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[340c] replied Polemarchus. “Never mind, Polemarchus,” said I, “but if that is Thrasymachus's present meaning, let us take it from him1 in that sense.

“XIV. So tell me, Thrasymachus, was this what you intended to say, that the just is the advantage of the superior as it appears to the superior whether it really is or not? Are we to say this was your meaning?” “Not in the least,” he said.2“Do you suppose that I call one who is in error a superior when he errs?” “I certainly did suppose that you meant that,” I replied, “when you agreed that rulers are not infallible

1 Socrates always allows his interlocutors to amend their statements. Cf. Gorgias 491 B, 499 B, Protagoras 349 C, Xenophon Memorabilia iv. 2. 18.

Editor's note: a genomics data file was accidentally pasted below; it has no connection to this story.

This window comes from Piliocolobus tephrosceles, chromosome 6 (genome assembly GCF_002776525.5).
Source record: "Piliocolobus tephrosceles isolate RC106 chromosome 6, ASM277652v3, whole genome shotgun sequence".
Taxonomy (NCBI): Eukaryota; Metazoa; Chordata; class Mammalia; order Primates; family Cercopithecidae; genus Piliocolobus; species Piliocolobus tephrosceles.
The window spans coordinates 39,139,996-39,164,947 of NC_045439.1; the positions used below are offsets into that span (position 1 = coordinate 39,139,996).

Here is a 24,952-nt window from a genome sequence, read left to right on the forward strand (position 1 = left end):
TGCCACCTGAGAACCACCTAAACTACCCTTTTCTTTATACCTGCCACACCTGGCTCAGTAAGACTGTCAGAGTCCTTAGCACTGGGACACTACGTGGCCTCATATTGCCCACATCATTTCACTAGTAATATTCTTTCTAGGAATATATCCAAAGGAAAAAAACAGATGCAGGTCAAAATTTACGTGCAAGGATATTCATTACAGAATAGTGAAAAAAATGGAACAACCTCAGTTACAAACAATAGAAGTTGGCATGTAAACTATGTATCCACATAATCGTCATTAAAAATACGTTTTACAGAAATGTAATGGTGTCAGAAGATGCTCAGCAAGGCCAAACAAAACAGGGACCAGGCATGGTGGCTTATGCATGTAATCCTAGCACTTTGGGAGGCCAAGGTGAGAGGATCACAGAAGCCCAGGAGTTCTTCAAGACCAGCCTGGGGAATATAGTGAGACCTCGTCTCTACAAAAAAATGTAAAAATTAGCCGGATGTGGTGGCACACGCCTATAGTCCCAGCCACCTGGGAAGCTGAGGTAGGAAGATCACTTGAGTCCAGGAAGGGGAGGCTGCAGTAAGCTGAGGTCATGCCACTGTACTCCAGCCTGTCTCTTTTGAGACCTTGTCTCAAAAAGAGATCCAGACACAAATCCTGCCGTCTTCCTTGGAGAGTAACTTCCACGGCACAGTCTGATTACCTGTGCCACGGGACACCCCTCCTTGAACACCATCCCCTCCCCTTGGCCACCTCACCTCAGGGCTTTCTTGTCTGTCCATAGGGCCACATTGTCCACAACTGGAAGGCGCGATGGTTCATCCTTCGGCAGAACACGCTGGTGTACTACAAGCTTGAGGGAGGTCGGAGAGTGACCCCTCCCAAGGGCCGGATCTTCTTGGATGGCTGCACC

2 Thrasymachus rejects the aid of an interpretation which Socrates would apply not only to the politician's miscalculation but to his total misapprehension of his true ideal interests. He resorts to the subtlety that the ruler qua ruler is infallible, which Socrates meets by the fair retort that the ruler qua ruler, the artist qua artist has no “sinister” or selfish interest but cares only for the work. If we are to substitute an abstraction or an ideal for the concrete man we must do so consistently. Cf. modern debates about the “economic man.”

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